The National Trust for Scotland last night gave in to pressure from mental health campaigners to scrap a controversial fund-raising ‘mental asylum escape game’ due to be held at one of its castles.
‘Escape at Crathes’, which was planned for Crathes Castle, near Banchory in Aberdeenshire, on 28 and 29 July was advertised as a fun event allowing participants to “step back in time” as they are “locked in to a 1950s asylum.”
The event, advertised on the trust’s website and on Facebook, then says those taking part in the 30-minute sessions costing £60 for groups of ten participants can “read through patients’ notes and try to escape.. the aim of the game is to escape before the morning med round begins.”
However the Mental Health Foundation Scotland, which campaigns for social justice and equality in mental health, said the event and the thinking behind it was “tasteless and highly ill-judged” and called for it to be scrapped.
Last night the trust issued an apology for the distress caused and said it would alter the format of the event.
Neil Oliver, television presenter and historian, who was appointed the trust’s president last year is also an ambassador in Scotland for Combat Stress, the UK’s leading charity for veterans’ mental health.
The row comes as charities prepare to launch Mental Health Awareness Week running from 14-20 May.
Toni Giugliano, policy manager at the MHF Scotland, said organisations such as the National Trust for Scotland should have a better awareness of mental health.
“The game which until yesterday afternoon was planned for Crathes Crathes stigmatises people with mental health problems. There will be many people with mental health problems who are either in hospital or in care for many different reasons. It’s important we don’t stigmatise their care, treatment and recovery.
“This sort of event would cause distress to someone with a mental health problem, and, at time when more and more people are coming forward this kind of language may actually prevent them seeking help.”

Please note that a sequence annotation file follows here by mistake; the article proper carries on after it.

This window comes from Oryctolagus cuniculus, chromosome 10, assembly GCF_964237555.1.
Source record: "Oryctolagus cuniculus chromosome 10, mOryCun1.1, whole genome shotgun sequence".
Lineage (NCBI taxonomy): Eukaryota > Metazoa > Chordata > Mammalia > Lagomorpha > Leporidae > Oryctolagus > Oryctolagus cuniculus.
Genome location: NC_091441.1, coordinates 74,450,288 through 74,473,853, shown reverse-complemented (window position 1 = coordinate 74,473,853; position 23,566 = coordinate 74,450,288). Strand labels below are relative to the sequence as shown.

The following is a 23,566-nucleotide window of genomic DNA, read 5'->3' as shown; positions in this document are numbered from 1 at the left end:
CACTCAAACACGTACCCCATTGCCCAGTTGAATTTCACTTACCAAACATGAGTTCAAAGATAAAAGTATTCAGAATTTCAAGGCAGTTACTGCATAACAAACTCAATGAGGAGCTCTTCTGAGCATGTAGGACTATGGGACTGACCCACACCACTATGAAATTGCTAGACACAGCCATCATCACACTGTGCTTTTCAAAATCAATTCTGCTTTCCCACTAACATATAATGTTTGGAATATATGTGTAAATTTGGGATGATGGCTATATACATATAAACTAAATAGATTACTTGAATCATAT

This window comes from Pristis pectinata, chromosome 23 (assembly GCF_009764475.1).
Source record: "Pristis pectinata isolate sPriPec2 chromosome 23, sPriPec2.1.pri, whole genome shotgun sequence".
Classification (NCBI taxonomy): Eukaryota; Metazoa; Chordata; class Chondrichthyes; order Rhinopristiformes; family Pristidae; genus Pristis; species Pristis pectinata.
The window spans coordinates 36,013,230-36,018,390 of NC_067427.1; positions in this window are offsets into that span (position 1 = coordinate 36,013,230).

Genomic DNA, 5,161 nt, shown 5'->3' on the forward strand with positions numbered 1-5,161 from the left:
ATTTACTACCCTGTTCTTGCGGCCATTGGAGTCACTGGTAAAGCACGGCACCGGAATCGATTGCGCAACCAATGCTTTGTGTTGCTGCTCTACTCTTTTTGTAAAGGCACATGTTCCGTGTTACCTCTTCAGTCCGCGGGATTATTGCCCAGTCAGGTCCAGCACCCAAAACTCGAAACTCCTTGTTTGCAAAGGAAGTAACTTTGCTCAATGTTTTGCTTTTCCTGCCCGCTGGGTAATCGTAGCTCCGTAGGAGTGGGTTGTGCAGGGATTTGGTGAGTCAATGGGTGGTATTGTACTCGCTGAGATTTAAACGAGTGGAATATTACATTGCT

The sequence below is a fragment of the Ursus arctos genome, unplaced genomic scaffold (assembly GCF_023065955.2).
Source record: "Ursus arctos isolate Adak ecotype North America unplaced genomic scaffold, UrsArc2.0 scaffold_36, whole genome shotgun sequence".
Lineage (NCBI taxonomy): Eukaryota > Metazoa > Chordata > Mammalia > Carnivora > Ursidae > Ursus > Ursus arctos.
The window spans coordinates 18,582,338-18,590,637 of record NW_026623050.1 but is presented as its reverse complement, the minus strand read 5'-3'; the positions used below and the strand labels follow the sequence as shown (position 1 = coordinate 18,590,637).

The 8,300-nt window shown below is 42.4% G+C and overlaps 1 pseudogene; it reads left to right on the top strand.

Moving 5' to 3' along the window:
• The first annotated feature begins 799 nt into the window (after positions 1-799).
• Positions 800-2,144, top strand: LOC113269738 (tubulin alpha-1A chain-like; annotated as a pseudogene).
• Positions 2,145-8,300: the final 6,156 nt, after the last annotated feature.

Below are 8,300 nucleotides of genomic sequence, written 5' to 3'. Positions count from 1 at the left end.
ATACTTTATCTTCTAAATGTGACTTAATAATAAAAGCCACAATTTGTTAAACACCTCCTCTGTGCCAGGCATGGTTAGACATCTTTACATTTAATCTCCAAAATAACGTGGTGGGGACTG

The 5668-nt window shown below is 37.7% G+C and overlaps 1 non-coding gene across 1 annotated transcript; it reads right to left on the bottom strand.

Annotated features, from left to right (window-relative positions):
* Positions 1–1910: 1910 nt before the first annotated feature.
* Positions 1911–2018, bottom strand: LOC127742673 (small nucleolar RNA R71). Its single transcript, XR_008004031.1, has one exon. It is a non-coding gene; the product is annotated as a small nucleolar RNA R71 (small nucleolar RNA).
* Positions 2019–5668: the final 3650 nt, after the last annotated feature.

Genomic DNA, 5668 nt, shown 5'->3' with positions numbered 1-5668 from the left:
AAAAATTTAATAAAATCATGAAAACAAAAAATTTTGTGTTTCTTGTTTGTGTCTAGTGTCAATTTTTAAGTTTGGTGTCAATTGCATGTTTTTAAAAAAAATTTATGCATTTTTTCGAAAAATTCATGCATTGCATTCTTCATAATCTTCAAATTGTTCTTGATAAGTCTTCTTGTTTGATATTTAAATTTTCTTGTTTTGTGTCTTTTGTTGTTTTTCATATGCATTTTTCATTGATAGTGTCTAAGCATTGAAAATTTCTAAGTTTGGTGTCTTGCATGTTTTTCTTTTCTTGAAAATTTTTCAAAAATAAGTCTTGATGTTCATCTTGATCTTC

Mr Giugliano added: “One in four of us have or will have mental health problems, it‘s all around us and can feel very acute and severe for those experiencing it.
“We would like the trust to demonstrate its commitment to mental health issues by lighting up one of its properties in Scotland green, joining other organisations doing the same thing to mark Mental Health Awareness Week.”
A trust spokeswoman said properties booked their own events, using their own judgement about what works for their space and audience.
James Henderson, operations manager for Aberdeenshire, said: “We are sorry that the scenario for this event has caused concern.
“We would not want to contribute to any stigma or misperceptions around mental health and have asked the event provider to alter the setting for the experience.”
Speaking about his work during a visit to Hollybush House, the Combat Stress treatment centre in Ayr, Mr Oliver said: “I am aware of the psychological impact war can have. Regardless of age, gender and conflict, the trauma of war can have a devastating and debilitating effect on service personnel and veterans.”
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